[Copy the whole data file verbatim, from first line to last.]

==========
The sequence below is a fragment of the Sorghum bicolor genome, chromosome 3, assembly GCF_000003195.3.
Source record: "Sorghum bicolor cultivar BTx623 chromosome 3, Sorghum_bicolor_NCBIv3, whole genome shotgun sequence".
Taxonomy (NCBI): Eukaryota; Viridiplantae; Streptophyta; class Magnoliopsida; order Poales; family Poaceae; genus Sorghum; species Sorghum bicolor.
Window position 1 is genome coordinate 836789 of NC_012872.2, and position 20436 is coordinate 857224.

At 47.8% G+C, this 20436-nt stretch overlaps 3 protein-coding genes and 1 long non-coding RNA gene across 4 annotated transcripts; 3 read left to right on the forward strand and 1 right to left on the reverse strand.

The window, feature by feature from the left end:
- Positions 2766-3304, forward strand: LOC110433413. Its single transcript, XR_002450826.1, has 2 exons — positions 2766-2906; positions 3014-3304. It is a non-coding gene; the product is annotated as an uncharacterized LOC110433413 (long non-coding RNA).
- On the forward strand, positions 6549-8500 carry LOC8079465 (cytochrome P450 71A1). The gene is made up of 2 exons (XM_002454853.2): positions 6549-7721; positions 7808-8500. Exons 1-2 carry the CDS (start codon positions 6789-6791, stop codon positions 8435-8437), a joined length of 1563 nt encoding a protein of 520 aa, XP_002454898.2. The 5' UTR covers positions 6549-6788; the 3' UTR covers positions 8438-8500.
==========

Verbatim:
The sequence below is a fragment of the Sorghum bicolor genome, chromosome 3, assembly GCF_000003195.3.
Source record: "Sorghum bicolor cultivar BTx623 chromosome 3, Sorghum_bicolor_NCBIv3, whole genome shotgun sequence".
Taxonomy (NCBI): Eukaryota; Viridiplantae; Streptophyta; class Magnoliopsida; order Poales; family Poaceae; genus Sorghum; species Sorghum bicolor.
Window position 1 is genome coordinate 836789 of NC_012872.2, and position 20436 is coordinate 857224.

At 47.8% G+C, this 20436-nt stretch overlaps 3 protein-coding genes and 1 long non-coding RNA gene across 4 annotated transcripts; 3 read left to right on the forward strand and 1 right to left on the reverse strand.

The window, feature by feature from the left end:
- Positions 2766-3304, forward strand: LOC110433413. Its single transcript, XR_002450826.1, has 2 exons — positions 2766-2906; positions 3014-3304. It is a non-coding gene; the product is annotated as an uncharacterized LOC110433413 (long non-coding RNA).
- On the forward strand, positions 6549-8500 carry LOC8079465 (cytochrome P450 71A1). The gene is made up of 2 exons (XM_002454853.2): positions 6549-7721; positions 7808-8500. Exons 1-2 carry the CDS (start codon positions 6789-6791, stop codon positions 8435-8437), a joined length of 1563 nt encoding a protein of 520 aa, XP_002454898.2. The 5' UTR covers positions 6549-6788; the 3' UTR covers positions 8438-8500.